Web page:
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as Richard Nixon
as David Frost
as Jack Brennan
as Caroline Cushing
as Swifty Lazar
as James Reston Jr
as Bob Zelnick
as John Birt
as Pat Nixon
as Frank Gannon
as Diane Sawyer
as Sue Mengers
as Tricia Nixon
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Critic Reviews for Frost/Nixon
In its glib and reductionist way, it works like a charm. Or better yet, like television. Which, finally, is a compliment.
You never feel like you're watching a play on film: The way Morgan has opened up the proceedings in his screenplay feels organic under the direction of Ron Howard, who has crafted his finest film yet, and one of the year's best.
Nixon is infinitely more complex than George W. Bush, which is probably why this one slice of his life is more intriguing than "W," which covers decades.
The outcome isn't half as conflicted as you might imagine, though it's hard to argue that Howard brings anything new to Morgan's play.
It sounds like an awful night out in the cinema. But you will be amazed. In Frost/Nixon Ron Howard turns this duel between Michael Sheen's glossy playboy and Frank Langella's shifty ex-President into a gripping tango of egos.
Audience Reviews for Frost/Nixon
NIce piece of history and a powerful performance by Langella portraying Dick Nixon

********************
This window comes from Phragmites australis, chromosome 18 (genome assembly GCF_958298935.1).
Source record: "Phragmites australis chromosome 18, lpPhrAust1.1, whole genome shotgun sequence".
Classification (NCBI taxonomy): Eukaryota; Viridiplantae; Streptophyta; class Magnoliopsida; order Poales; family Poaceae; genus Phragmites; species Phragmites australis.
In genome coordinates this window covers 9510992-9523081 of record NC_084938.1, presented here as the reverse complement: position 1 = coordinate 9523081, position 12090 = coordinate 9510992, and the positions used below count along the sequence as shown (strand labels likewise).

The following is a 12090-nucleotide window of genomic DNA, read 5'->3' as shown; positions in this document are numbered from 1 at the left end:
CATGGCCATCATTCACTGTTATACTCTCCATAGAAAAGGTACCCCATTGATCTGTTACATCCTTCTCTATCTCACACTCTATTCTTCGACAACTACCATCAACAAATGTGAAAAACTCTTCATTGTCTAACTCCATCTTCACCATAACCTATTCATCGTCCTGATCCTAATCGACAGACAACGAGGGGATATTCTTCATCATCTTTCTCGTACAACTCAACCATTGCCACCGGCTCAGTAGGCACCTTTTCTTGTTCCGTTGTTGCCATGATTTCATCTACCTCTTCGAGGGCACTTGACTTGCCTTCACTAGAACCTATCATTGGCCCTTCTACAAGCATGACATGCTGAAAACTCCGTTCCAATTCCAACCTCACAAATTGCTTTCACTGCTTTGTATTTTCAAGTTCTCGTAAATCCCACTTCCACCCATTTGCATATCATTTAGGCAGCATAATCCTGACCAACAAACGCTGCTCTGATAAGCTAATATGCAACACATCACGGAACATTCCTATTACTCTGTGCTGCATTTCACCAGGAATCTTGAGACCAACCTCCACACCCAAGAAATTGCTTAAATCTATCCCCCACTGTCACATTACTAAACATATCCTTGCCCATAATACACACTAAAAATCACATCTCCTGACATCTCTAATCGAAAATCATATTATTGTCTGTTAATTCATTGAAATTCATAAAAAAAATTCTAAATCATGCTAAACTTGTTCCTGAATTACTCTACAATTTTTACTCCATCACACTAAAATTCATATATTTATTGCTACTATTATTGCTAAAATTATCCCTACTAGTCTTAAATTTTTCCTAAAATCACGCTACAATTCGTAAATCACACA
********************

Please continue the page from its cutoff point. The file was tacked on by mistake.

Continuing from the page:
When watching films based on true events, my propensity for doubting what I see on screen is instantly heightened. The main thing that I found suspect was the extent to which Nixon was constructed as a villain. During the film he is shown to be deceptive, racist, lecherous and a man unashamedly motivated by money. The film does add favourable depth to the character in places, making the viewer pity him in some respects, but generally Nixon doesn't fare well at all. I don't know enough about the man to accurately comment on the film's portrayal of him, however I did find the characterisation somewhat dubious. Furthermore, upon researching the interviews, I read that David Frost's experience was different to what's seen in the film. According to his partner Caroline Cushing, he didn't fret endlessly over his performances with Nixon, he was quite content with each of the interviews. So, like many films 'inspired by true events', the film takes liberties with the facts. However this doesn't matter to the viewer, the artistic licence makes for a great piece of dramatisation. The film is quite a gruelling experience; the pressure in and out of the interviews is intense. For a film that concerns conversations, it is quite remarkable how compelling and uncomfortable it is. The wars of words and mind games are more engrossing than any boxing match in 'Raging Bull' or 'The Fighter'. The film's chief merit lies in its performances. Martin Sheen sounds and even looks exactly like David Frost, it is quite uncanny. And whilst not meeting the likeliness achieved by Sheen, Frank Langella is equally as captivating as Nixon. Also, Kevin Bacon gives a good, typical Kevin Bacon performance as Jack Brennan, the officious aide to the President. Frost/Nixon is a taut, entertaining dramatisation with strong performances and an accomplished period aura.
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